By Emma Chory, Chemical Engineering Ph.D candidate at Stanford University School of Medicine.
In 1990, the Human Genome Project was born when a group of scientists began the ambitious project of determining the sequence of bases— A’s, T’s, C’s, and G’s— that when pieced together make up the string of human DNA. Thirteen years and $3 billion dollars later, we had a “complete” map of the 3.3 billion bases that comprise the human genome. Since 2003, the genomics era has taken off and the cost of sequencing a human genome has rapidly declined. Genomicists will proudly tout that reductions in the costs of sequencing have exceeded Moore’s Law— which describes a long-term trend in the computer hardware industry in which the number of transistors that can be fit on a chip doubles roughly every two years.
Since 2011, the cost of personal genomes has continued to decline. Just last year, Illumina announced its “HiSeq X” machine which can sequence a human genome for only $1000—less than the cost of a knee MRI. To that end, human genome sequencing can now be used to not only diagnose inherited diseases such as Huntington’s disease or a predisposition to breast cancer, but it can also be used to trace ancestry, direct the course of treatment for cancer patients, and detect rare and previously undiagnosable medical conditions.
It is natural to inquire, “if the cost of sequencing a human genome is so cheap, what’s left to be innovated in sequencing?”.
The short answer to this question is that there certainly remains a need to improve the quality of the sequences in order to eliminate errors and false-positive results. Also, current sequencing methods give very little information about repetitive DNA regions which (are thought to) comprise over two-thirds of the human genome.
The long answer to this question requires understanding a key concept that has made human genome sequencing affordable, but not necessarily the genomes of other important organisms like crops, bacteria, and wildlife. This critically important concept is known as a “reference genome”. Almost all current, patient-driven human genome sequencing technologies rely on a reference genome in order to piece together the millions of tiny DNA fragments –termed “reads”— generated by a sequencing machine. The reference is, for all intents and purposes, the same single genome that was produced by the Human Genome Project in 2003 that took over a decade to compile and billions of dollars to generate. To put the utility of the reference genome into perspective, consider the analogy that piecing together a patient’s genome is much like putting together an expert-level puzzle of “Starry Night” that has no edges, some extra pieces thrown in, and a few different paint strokes from the original. Now consider assembling the same puzzle, but instead of being able to use an iconic painting as a reference, that all the pieces are blank. The latter takes much more brain power, more sophisticated planning, and time. The former represents the massive impact that the reference genome has made on reducing the time, costs, and ease of human genomics.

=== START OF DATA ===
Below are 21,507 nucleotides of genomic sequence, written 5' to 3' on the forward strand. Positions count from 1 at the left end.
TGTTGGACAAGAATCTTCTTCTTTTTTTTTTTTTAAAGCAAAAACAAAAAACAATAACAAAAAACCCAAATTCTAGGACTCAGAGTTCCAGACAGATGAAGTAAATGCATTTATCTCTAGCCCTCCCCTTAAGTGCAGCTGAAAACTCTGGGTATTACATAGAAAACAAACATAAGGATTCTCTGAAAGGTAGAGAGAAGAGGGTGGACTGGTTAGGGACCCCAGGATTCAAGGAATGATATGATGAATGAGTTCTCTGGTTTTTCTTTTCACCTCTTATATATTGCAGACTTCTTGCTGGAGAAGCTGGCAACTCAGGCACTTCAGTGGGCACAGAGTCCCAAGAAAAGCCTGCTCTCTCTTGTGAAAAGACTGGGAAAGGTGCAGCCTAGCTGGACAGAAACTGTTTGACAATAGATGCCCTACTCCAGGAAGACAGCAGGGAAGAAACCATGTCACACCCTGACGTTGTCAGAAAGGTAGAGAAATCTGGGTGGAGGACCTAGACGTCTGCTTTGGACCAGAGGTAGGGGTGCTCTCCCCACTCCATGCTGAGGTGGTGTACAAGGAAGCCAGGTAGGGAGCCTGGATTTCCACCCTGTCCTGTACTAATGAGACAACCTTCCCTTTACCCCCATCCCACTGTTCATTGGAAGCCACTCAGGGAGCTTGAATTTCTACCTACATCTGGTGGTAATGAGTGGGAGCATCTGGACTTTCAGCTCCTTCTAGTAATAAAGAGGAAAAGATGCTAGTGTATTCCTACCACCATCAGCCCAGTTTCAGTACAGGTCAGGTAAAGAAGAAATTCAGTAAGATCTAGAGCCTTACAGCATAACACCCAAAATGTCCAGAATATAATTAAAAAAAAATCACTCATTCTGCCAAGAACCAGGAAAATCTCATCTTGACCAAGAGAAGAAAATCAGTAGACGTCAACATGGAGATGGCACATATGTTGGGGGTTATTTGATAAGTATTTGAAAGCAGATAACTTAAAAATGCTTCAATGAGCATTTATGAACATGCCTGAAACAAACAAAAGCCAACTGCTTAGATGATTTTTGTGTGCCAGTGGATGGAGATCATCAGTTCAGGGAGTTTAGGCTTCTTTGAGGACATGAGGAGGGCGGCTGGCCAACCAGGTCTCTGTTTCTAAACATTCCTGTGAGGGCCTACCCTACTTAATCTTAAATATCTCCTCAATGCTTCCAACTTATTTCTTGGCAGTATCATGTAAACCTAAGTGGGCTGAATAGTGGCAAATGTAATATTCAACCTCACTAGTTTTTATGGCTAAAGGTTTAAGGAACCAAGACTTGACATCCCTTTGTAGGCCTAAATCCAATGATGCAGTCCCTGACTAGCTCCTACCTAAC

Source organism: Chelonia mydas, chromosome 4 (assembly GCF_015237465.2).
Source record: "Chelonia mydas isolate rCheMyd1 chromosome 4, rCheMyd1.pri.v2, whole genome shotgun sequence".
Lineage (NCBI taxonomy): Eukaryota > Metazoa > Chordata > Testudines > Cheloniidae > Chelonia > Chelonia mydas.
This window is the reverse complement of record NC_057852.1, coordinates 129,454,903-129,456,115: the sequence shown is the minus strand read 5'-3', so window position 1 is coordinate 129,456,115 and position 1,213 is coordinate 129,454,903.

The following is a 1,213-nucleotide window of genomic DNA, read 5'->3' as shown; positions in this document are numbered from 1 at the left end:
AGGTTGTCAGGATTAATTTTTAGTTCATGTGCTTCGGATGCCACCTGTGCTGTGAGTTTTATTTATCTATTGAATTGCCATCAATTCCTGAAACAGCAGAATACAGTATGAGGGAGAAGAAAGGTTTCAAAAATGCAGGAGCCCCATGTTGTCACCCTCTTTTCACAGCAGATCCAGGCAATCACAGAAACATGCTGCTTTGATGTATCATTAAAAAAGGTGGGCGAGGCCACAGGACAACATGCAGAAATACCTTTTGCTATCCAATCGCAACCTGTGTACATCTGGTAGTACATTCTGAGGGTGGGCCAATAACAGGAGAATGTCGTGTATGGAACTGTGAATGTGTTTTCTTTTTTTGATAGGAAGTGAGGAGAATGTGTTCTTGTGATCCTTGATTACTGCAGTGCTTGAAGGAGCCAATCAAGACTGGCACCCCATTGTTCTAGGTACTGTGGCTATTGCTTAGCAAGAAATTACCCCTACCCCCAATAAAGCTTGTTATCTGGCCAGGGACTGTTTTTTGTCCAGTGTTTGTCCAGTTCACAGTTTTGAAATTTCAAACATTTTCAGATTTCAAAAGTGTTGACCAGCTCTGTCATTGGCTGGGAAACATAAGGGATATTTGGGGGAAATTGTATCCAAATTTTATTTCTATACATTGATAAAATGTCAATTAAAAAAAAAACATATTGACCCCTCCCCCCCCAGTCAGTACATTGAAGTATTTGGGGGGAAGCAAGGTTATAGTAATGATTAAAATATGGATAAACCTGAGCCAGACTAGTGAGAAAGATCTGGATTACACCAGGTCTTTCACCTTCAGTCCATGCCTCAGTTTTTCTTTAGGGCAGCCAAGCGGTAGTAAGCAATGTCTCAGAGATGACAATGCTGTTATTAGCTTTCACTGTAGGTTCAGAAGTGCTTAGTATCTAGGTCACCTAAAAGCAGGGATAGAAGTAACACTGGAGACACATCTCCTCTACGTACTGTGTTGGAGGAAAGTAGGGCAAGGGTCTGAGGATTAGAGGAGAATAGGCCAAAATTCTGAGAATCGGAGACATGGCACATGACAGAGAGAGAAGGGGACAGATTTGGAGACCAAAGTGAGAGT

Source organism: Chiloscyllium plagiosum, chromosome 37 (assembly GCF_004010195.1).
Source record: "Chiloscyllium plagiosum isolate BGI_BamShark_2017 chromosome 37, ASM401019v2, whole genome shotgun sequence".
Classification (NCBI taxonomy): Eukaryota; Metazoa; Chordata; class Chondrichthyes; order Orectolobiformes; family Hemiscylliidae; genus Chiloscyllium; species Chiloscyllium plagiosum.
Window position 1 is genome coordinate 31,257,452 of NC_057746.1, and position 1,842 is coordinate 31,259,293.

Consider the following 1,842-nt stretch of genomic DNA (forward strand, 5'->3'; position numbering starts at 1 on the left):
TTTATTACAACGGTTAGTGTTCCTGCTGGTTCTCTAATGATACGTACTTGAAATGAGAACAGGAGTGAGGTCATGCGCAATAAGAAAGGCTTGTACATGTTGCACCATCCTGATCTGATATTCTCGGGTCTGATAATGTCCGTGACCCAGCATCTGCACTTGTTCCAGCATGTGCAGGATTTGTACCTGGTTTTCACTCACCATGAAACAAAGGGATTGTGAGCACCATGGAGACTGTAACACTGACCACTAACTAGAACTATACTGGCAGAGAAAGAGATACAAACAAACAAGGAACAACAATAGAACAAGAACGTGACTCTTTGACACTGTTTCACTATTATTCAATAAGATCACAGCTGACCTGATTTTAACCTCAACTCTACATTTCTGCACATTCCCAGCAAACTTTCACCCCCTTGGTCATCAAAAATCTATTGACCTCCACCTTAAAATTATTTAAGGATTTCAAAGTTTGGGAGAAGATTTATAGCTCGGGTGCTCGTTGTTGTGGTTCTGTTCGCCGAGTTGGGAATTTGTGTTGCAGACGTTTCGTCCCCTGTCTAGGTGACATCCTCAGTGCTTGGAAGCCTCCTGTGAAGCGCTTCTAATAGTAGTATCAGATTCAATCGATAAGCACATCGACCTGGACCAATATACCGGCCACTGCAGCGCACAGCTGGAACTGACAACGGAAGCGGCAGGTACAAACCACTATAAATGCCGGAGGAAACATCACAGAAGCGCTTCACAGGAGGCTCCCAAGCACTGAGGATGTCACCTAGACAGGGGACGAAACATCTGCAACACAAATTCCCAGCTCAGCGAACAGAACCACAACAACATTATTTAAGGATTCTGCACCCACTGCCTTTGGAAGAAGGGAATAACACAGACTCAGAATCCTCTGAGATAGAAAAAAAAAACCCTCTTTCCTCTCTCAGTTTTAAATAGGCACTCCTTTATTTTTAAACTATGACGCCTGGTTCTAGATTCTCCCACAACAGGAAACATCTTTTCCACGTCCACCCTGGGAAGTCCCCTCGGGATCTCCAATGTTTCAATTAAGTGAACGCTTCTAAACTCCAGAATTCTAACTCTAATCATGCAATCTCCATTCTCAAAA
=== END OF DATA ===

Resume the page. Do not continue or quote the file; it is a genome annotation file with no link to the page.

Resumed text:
Even when comparing to the human reference genome, piecing reads together is non-trivial, computationally intensive, and error-prone. In fact, many of the major advances that have contributed to the rapidly decreasing cost of a human genome have been strictly computational and algorithmic improvements. The cost-effective sequencing technologies from major players (Life Technology’s IonTorrent and Illumina’s HiSeq), generate millions of very short reads very quickly and compile a complete sequence by comparing them to the reference, like looking at the picture on the front of a puzzle box.
Despite the major advances in sequencing human genomes, the genomes of most other organisms have remained a mystery because making reference genomes requires much longer reads which are more difficult and expensive to generate. Few people in the 90\’s, for example, would have supported spending $1 per base to create a reference genome for the honey badger (despite its ability to face off with lions, survive rattlesnake bites, and be a generally ravenous and impressive animal).
Fortunately for honey badger enthusiasts, there have been many orthogonal advancements in technologies which can generate longer reads, and this weasel’s reference genome was assembled just this year as a part of the “10,000 Genomes Project”. As a result of these advancements, scientists have begun to sequence the genomes of populations of healthy microbes in the human gut, the globally important crop bread-wheat, bacterial pathogens in waste water, and plants and animals that can survive extreme weather including drought, frost, and high altitudes. These genetic discoveries will enable the development of future staple crops that can feed a growing global population. Further, technologies like Oxford Nanopore’s MinION, Pacific Biosciences’ real-time RS II, and BioNano Genomics have begun to focus the core of their business on generating new or de novo genome sequences which will advance similar causes.
For the future of human genomics, the major advancements to come relate to increasing efficiency, decreasing cost of devices, improving computation, and applying lessons learned to patients in the clinic. For the other ~8.7 million species on the planet, there are still huge improvements to be made related to whole genome assembly, as the quality of long reads still falls short of other next-generation counterparts. Regardless, the seemingly endless insights to be gained from sequencing new and diverse species will fuel the continued investment in groundbreaking sequencing technologies.
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